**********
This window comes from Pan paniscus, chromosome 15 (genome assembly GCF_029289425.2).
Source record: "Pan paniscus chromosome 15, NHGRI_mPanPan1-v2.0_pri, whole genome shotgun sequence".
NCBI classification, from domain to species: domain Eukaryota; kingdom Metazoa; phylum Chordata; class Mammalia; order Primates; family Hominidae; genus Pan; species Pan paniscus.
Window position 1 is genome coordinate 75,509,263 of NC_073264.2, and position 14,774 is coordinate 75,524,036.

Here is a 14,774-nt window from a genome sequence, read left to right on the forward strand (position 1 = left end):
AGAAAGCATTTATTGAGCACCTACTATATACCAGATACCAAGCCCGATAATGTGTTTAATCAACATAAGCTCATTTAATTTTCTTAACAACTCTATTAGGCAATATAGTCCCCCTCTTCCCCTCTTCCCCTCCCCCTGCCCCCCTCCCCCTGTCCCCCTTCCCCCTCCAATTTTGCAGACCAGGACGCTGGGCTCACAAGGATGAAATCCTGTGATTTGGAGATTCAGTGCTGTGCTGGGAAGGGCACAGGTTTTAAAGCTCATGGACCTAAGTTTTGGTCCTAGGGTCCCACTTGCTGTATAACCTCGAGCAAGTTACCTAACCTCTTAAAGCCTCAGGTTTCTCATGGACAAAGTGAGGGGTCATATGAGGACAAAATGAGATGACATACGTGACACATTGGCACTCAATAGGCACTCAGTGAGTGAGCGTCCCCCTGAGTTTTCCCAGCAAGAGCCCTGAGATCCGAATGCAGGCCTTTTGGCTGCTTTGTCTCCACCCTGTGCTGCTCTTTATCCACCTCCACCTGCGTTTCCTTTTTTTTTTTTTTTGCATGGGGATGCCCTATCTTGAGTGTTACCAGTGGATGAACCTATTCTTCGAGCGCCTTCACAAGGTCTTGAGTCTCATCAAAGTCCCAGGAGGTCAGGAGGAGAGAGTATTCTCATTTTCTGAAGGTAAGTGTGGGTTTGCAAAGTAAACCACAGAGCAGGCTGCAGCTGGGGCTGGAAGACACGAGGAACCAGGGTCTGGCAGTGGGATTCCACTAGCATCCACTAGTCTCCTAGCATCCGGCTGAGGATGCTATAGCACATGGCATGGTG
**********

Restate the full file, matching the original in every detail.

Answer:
This window comes from Pan paniscus, chromosome 15 (genome assembly GCF_029289425.2).
Source record: "Pan paniscus chromosome 15, NHGRI_mPanPan1-v2.0_pri, whole genome shotgun sequence".
NCBI classification, from domain to species: domain Eukaryota; kingdom Metazoa; phylum Chordata; class Mammalia; order Primates; family Hominidae; genus Pan; species Pan paniscus.
Window position 1 is genome coordinate 75,509,263 of NC_073264.2, and position 14,774 is coordinate 75,524,036.

Here is a 14,774-nt window from a genome sequence, read left to right on the forward strand (position 1 = left end):
AGAAAGCATTTATTGAGCACCTACTATATACCAGATACCAAGCCCGATAATGTGTTTAATCAACATAAGCTCATTTAATTTTCTTAACAACTCTATTAGGCAATATAGTCCCCCTCTTCCCCTCTTCCCCTCCCCCTGCCCCCCTCCCCCTGTCCCCCTTCCCCCTCCAATTTTGCAGACCAGGACGCTGGGCTCACAAGGATGAAATCCTGTGATTTGGAGATTCAGTGCTGTGCTGGGAAGGGCACAGGTTTTAAAGCTCATGGACCTAAGTTTTGGTCCTAGGGTCCCACTTGCTGTATAACCTCGAGCAAGTTACCTAACCTCTTAAAGCCTCAGGTTTCTCATGGACAAAGTGAGGGGTCATATGAGGACAAAATGAGATGACATACGTGACACATTGGCACTCAATAGGCACTCAGTGAGTGAGCGTCCCCCTGAGTTTTCCCAGCAAGAGCCCTGAGATCCGAATGCAGGCCTTTTGGCTGCTTTGTCTCCACCCTGTGCTGCTCTTTATCCACCTCCACCTGCGTTTCCTTTTTTTTTTTTTTTGCATGGGGATGCCCTATCTTGAGTGTTACCAGTGGATGAACCTATTCTTCGAGCGCCTTCACAAGGTCTTGAGTCTCATCAAAGTCCCAGGAGGTCAGGAGGAGAGAGTATTCTCATTTTCTGAAGGTAAGTGTGGGTTTGCAAAGTAAACCACAGAGCAGGCTGCAGCTGGGGCTGGAAGACACGAGGAACCAGGGTCTGGCAGTGGGATTCCACTAGCATCCACTAGTCTCCTAGCATCCGGCTGAGGATGCTATAGCACATGGCATGGTG